This area warms up surprisingly early in the spring. Common wisdom used to be that Green Ridge was never really productive until late April or early May; that may have been true once, and it’s clear that warming average temperatures in the East have advanced the spring schedule somewhat, but I think what’s really going on is that butterfliers just don’t get out early enough in the Green Ridge to see the first flush of leps.
Some of the most productive habitat lies along south- and west-facing slopes under powerlines, on sparsely forested ridgelines, and on the few remaining shale barrens. Here, even with ambient air temperatures in the 40’sF, the microhabitat at ground level can be 70F or higher. This brings out some real specialties in early spring.
Green Ridge is the state’s last known redoubt for Olympia Marble, whose numbers have rebounded somewhat over the past decade. It’s never abundant anywhere in the area, but by assiduously checking out every female Falcate Orangetip along the higher elevation roads and ridgetops, lucky observers will likely see a handful of Marbles in a full day and many road-miles of exploration. Other specialties are more accommodating; Silvery Blues are found regularly wherever its larval host Carolina Vetch grows, and that’s over much of Green Ridge where there’s sufficient sun. Tortoiseshells are seen here sporadically, and both Dreamy and Sleepy Duskywings can be abundant.
I joined an impromptu party of naturalists — some by arrangement, and some by lucky happenstance as we ran into each other on the back roads — for most of the day yesterday, one of the best field days I’ve had in Green Ridge. By the time it coalesced, the group included Tom Stock, Jim Brighton, Tom and Geraldine Feild, Jared Satchell, Jim Stasz, Matt Orsie and Barry Marts. We found Olympia Marbles, our primary target species, in several locations, including one area where it has been absent for at least a decade. The full list below of species seen between us is courtesy of Tom Stock’s recordkeeping:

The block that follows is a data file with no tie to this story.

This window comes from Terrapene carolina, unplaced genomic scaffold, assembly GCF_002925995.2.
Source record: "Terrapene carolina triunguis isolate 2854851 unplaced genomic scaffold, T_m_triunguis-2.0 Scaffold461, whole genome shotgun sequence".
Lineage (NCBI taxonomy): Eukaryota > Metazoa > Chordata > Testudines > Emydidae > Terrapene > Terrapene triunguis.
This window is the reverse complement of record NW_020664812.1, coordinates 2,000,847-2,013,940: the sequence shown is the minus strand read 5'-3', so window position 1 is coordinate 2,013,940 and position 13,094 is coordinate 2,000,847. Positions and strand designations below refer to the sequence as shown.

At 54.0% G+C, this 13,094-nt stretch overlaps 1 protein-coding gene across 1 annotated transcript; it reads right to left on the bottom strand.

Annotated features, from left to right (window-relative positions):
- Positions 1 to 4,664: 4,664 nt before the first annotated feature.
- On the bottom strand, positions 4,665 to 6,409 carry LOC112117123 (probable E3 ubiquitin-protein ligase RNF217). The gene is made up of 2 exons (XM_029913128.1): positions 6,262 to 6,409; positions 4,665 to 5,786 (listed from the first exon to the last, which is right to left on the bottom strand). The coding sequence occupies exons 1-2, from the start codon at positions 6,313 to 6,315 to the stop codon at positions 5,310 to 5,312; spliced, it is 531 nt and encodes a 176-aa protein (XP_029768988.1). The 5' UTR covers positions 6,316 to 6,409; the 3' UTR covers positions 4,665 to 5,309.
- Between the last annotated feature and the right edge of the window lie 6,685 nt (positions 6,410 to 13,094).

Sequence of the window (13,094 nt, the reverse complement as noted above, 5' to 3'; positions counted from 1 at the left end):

Zebra Swallowtail (3)
Eastern Tiger Swallowtail (2)
Cabbage White (abundant)
Olympia Marble (~6, observed closely or in hand)
Falcate Orangetip (abundant)
Orange Sulphur (1)
Eastern Pine Elfin (2)
Gray Hairstreak (4)
Summer Azure (abundant) [I checked the wing scaling of a number of specimens in hand to confirm they were spring brood Summer Azure rather than Spring Azure]
Silvery Blue (7)
Mourning Cloak (3)
American Lady (1)
Red Admiral (1)
Sleepy Duskywing (abundant)
Juvenal’s Duskywing (abundant)
We were also treated to another insect specialty of Green Ridge, Cow Path Tiger Beetle, a handsome creature of dry barrens and short grass.Of course, no excursion Tom Stock & I take is complete without a LepLunch shout-out, in this case a LepDinner at Buddy Lou’s in Hancock, MD, where we could relax on the outside deck and plan more of the summer butterfly calendar. Some of the counts and field trips are already posted here on LepLog at https://leplog.wordpress.com/2017-field-trips-counts/. We’d be glad to see you joining us.